While it may seem odd that a company known for its perfumes also manufactured flavoring extracts, it was, in fact, a common pairing. The rise of organic chemistry in the mid-nineteenth century led to a flourishing field of crafting new fragrances, and given the close relationship between smell and taste, also led to the discovery of synthetic flavors. Various fruit-flavored candies, full of delicious synthetic flavor, were one of the attractions of the 1851 Crystal Palace exhibition in London, which was a celebration of the world’s technological advancements.
In the aftermath of the Industrial Revolution and increasingly mass-produced food, there was a need to make otherwise bland processed foods a bit more palatable. Spices and natural flavoring extracts, a major component of worldwide trade, were expensive, so chemically synthesized flavors became a cheaper alternative for giving food some extra delicious flavor. Tallman and Collin’s company jumped on the flavoring market a mere thirteen years after its world debut, demonstrating Tallman’s business acumen. Although better know for his perfumery, the presence of its extracts in Michigan suggest their demand was great enough to warrant distribution to other parts of the Midwest.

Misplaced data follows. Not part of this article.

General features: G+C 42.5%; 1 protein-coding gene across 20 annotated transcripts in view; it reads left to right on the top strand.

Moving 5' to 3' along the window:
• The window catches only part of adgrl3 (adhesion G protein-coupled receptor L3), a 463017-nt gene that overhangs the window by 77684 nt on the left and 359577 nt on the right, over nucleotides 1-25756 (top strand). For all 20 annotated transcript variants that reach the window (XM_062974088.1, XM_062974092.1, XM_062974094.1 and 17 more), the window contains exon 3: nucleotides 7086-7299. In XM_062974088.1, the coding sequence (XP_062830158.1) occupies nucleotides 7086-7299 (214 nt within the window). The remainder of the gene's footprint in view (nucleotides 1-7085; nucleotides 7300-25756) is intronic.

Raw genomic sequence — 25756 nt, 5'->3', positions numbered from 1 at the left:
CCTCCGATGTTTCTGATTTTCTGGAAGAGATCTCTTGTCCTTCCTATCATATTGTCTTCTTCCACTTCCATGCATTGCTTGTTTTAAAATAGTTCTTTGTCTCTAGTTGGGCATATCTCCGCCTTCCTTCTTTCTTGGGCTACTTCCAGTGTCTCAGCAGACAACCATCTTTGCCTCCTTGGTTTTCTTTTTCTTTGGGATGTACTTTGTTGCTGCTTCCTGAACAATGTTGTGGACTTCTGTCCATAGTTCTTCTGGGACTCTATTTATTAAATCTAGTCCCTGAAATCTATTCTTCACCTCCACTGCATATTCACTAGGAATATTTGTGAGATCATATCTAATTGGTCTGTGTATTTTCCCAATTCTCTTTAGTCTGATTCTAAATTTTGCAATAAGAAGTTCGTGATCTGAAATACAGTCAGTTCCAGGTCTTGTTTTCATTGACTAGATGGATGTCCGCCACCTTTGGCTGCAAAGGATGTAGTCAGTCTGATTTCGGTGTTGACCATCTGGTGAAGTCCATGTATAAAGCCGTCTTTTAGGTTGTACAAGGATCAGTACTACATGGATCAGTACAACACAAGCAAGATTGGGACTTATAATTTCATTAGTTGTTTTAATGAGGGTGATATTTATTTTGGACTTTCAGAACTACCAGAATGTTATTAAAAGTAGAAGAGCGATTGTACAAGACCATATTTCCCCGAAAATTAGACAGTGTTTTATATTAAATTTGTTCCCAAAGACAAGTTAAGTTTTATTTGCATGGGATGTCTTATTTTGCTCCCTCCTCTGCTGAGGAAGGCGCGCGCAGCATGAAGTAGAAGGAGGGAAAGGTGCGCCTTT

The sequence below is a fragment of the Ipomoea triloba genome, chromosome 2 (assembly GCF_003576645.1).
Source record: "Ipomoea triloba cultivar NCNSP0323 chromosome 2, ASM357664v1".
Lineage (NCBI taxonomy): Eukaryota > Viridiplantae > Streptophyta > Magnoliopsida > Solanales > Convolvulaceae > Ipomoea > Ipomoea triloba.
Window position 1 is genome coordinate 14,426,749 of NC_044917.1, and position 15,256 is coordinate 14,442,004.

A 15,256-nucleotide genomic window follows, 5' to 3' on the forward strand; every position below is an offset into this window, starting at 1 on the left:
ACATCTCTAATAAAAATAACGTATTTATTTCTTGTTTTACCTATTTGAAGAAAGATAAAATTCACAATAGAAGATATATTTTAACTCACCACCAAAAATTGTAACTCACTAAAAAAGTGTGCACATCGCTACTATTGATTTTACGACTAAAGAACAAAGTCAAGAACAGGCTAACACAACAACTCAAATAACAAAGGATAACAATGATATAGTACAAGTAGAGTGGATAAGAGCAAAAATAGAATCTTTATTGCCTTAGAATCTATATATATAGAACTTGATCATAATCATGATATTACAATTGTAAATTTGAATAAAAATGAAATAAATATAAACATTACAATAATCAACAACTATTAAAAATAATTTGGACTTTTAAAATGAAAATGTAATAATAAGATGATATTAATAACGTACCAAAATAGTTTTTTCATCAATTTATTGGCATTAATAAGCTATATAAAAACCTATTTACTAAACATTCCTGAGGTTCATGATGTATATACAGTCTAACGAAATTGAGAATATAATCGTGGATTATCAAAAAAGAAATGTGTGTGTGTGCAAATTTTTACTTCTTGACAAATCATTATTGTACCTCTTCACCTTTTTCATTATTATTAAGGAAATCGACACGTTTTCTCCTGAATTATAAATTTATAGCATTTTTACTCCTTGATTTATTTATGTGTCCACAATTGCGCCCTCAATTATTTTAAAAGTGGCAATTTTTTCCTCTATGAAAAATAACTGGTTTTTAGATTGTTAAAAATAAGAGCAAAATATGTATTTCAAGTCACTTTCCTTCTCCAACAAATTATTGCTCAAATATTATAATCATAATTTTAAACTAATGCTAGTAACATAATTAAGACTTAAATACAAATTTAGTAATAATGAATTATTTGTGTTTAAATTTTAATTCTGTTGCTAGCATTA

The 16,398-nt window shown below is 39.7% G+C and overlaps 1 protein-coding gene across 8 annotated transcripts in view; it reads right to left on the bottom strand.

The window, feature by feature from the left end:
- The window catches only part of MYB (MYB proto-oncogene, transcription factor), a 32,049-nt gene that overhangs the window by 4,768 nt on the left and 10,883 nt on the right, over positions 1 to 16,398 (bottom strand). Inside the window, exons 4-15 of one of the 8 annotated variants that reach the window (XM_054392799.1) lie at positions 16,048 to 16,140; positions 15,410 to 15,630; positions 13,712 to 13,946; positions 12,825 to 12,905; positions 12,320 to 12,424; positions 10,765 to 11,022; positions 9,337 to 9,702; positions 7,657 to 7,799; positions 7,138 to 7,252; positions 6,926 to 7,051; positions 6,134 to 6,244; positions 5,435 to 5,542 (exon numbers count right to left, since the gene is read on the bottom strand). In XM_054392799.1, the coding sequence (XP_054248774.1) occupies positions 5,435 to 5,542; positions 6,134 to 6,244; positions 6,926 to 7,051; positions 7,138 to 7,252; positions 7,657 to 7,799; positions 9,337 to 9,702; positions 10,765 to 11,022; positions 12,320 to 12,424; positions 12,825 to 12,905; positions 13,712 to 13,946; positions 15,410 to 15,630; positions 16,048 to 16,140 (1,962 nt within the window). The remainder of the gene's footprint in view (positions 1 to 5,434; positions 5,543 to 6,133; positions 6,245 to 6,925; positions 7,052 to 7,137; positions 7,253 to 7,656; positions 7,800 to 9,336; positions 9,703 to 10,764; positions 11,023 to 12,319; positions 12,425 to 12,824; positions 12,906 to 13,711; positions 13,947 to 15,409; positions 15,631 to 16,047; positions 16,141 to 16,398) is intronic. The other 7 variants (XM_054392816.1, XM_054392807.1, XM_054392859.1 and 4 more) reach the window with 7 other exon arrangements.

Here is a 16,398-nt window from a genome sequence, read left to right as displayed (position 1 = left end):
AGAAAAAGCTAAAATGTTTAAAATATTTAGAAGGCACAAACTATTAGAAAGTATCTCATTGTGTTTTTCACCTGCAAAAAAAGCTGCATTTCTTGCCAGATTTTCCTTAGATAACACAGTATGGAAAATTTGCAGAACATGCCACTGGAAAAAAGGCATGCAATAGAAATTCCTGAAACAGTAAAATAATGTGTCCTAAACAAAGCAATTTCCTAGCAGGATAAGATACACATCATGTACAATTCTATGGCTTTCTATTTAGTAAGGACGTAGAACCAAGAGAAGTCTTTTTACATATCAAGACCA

The flavor contained within our privy bottle remains a mystery (a chemical analysis of the contents are perhaps a bit out of the scope of CAP’s resources). The likeliest candidate is the one of the earliest and most common artificial flavors, vanilla (synthesized through the chemical vanillin), used to make early MSU campus food just a smidge less bland. However, in my vivid imagination, it contained cheese extract, obtained by another Wisconsinite desperate for the flavor of home while away at school. Fanciful interpretations aside, this small bottle provides us the opportunity to explore the history of chemistry, product distribution, and food trends and preferences of the recent past, a delicious addition to our knowledge, indeed.
Author: Susan Kooiman
Hayes, Dayle and Rachel Laudan
2009 Food and Nutrition, Volume 7: South Asian Cuisines to Yogurt. Marshall Cavendish, Tarrytown, NY.
Wisconsin and Minnesota State Gazetteer, Shippers’ Guide and Business Directory for 1865-’66. Geo. W. Hawes, Publisher and Compiler, Indianapolis.
In June of 2015, CAP discovered a privy during archaeological monitoring. This discovery was the first privy to ever be excavated on campus. From the collection of artifacts recovered during the excavation, this structure has been narrowed down to a decade of use, from 1850’s-1860’s. …